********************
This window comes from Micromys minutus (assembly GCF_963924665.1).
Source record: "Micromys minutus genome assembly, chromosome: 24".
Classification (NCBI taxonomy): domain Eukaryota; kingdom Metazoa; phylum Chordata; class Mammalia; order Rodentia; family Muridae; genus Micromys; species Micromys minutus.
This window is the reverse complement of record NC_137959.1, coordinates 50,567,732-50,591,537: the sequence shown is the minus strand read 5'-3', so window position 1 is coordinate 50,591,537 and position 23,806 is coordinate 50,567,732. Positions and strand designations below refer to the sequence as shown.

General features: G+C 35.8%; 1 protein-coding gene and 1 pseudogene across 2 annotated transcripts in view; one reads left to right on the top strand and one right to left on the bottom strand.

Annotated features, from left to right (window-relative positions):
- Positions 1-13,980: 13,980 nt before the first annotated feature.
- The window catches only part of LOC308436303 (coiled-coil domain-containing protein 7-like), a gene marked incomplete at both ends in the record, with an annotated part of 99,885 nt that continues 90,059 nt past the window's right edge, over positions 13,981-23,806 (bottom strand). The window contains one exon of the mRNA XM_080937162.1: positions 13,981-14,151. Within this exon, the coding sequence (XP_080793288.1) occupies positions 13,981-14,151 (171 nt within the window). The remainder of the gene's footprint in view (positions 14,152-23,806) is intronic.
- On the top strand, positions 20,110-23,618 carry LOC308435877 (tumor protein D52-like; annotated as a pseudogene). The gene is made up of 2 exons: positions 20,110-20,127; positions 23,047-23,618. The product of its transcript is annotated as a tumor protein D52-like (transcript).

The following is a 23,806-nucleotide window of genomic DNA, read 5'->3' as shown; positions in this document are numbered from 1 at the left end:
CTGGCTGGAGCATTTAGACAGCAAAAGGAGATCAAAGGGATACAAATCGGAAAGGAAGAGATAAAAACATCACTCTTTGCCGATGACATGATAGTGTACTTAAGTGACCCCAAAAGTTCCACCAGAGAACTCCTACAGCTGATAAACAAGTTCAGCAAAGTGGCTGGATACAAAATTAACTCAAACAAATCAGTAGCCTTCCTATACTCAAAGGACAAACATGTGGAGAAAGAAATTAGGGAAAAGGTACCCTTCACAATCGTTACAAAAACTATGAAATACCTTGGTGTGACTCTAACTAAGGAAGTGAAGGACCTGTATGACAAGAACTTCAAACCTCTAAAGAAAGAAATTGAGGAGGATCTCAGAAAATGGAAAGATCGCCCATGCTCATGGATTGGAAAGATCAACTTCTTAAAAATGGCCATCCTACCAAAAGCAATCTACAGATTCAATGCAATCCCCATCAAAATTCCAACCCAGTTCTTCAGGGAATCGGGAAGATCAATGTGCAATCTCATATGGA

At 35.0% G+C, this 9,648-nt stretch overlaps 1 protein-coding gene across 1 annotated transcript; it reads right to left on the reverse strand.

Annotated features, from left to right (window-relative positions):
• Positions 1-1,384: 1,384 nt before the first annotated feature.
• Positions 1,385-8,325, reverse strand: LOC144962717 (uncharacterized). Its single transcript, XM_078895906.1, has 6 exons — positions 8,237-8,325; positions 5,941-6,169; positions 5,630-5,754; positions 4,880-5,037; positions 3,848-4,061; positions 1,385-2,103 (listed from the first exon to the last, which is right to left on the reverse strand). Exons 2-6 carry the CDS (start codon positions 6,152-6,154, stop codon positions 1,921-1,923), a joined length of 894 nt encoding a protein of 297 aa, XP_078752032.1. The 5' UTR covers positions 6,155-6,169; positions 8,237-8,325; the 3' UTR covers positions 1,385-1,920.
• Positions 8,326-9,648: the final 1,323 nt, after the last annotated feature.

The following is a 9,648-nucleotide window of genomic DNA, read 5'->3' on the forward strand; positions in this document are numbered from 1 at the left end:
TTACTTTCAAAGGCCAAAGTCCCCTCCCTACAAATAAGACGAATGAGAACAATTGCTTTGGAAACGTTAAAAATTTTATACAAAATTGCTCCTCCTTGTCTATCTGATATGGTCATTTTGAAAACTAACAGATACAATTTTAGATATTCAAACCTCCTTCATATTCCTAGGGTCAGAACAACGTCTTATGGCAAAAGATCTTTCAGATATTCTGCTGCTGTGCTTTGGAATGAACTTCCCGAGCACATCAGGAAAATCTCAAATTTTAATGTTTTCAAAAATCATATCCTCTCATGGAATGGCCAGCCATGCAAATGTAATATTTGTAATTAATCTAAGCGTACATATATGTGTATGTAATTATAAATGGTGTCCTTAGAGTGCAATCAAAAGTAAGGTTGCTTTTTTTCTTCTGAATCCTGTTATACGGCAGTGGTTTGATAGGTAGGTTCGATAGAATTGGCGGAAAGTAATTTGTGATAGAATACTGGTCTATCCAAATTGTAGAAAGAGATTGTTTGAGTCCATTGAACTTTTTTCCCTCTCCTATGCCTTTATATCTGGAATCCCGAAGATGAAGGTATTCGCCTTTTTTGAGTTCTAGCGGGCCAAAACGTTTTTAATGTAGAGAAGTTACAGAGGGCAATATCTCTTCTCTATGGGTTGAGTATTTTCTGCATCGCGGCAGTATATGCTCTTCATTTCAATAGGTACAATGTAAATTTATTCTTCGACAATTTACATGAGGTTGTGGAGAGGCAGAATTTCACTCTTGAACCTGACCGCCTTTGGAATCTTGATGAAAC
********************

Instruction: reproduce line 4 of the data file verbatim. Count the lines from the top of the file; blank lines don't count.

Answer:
This window is the reverse complement of record NC_137959.1, coordinates 50,567,732-50,591,537: the sequence shown is the minus strand read 5'-3', so window position 1 is coordinate 50,591,537 and position 23,806 is coordinate 50,567,732. Positions and strand designations below refer to the sequence as shown.